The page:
Our Top Startup Jobs series profiles MaRS ventures that are on the hunt for talent. This week we look at Mavennet, a Toronto-based blockchain solutions company aiming to bring blockchain to the business sector.
Blockchain may only be in its first decade of existence, but Mavennet, a Toronto-based startup founded in 2018, is already at the frontline of the technology’s business revolution: Using its proprietary software, Aion for Enterprise, the company provides enterprises with customized blockchain support, whether their client is a fintech organization looking to secure transactions or a supply-chain business trying to track assets from raw materials to end product.
But far above its wealth of technical expertise, Mavennet’s roster of engineers, consultants and financial professionals have become, in short order, an internationally recognized authority in the blockchain space, offering prospective employees the opportunity to gain credibility as a foremost expert at the zenith of a global movement. Mavennet is a growing company that is looking to meet engineers who can create and develop end-to-end solutions in the blockchain space.
We spoke to four Mavennet employees to learn what it’s like to be part of this influential team.
Gaining early access to a nascent technology gives innovators not only an exciting leg-up on their knowledge base, but the chance for early recognition. “Many in the industry consider us disruptors, partly because the community is still relatively small,” says Rakesh Gohel, Mavennet’s Vice President of Engineering. In fact, despite being just over a year old, Mavennet has already caught the eye of blockchain experts the world over.
Kesem Frank, the company’s co-founder, echoes Gohel’s sentiment. “The blockchain community is so early stage that if you’re working in it, provided you’re good at what you do, you can quickly become a leading authority on a global scale,” he says. “Right now, between our products and services and contacts, we have almost 100,000 people engaged with what we do. We have the ability to captivate a large following.”
Vaishnavi Panchal, one of the company’s core engineers, joined the company eight months ago after leaving her former job in search of a more innovative offering. “Working in a nascent ecosystem means there is always the chance to do something new or better,” she says. “Because there is going to be such high user adoption of blockchain, globally, in the next few years, it’s very exciting to be at the beginning.”
Pushing the mainstream adoption of blockchain is priority one for Mavennet, and that will require a global effort. CEO Patrick Mandic, a self-described “lifelong entrepreneur” originally from Brazil, says that while Toronto is certainly an epicentre of blockchain innovation, Mavennet employees are encouraged to collaborate with the rest of the industry — in centres such as New York and Berlin — to develop a standard.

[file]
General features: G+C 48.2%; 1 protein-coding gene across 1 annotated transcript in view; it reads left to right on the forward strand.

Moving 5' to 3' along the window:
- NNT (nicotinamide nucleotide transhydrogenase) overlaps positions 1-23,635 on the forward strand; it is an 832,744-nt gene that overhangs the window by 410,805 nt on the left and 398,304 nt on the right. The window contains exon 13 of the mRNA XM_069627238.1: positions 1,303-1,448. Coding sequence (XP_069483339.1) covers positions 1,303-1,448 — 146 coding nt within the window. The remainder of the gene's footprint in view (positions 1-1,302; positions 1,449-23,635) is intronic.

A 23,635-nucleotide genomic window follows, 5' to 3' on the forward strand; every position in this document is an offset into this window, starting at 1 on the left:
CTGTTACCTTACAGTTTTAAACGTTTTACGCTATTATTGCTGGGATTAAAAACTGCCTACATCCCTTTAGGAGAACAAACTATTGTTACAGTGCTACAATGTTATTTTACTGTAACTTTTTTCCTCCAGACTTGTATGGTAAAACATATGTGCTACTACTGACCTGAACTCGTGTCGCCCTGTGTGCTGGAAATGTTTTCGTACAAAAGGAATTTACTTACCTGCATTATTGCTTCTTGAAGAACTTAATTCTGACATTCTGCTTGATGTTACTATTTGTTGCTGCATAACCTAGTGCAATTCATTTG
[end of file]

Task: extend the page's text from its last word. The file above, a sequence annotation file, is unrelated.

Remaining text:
“We put a lot of emphasis on getting our people in front of blockchain’s general audience,” says Mandic. “Becoming relevant on a global stage is super important, both from the perspective of having people recognize your talent, and for blockchain researchers reaching out to include their work in your ecosystem.” For Mavennet’s employees, this has included speaking on panels, doing workshops and presentations within the blockchain community, attending meetups and submitting work to international publications.
For Gohel, such international exposure has included working with clients across Europe, including partners in Switzerland and Spain, and clients in Chile, Brazil and the United States. Panchal, on the other hand, has judged hackathons abroad and considers international market research a key component of her work.
“Whether you work in marketing, engineering or business, Mavennet takes an approach that connects our employees with subject matter experts from around the world,” says Frank. “There is such an opportunity for mastery.”
Originally created by hackers in response to the 2008 financial crisis, blockchain has the potential to democratize the way many types of transactions are conducted, and will have a particularly positive impact on developing communities. Frank, whose past career experience involved significant involvement with the banking sector, is particularly effusive about how Mavennet’s work will have a global impact. “With blockchain, you can move any amount of money anywhere you want, instantaneously, within fractions of a second,” he says. “With two billion people in the world today with no access to financial services, this company and its workers can deliver large-scale change across the globe.” Adds Mandic, “Technology sees no borders.”
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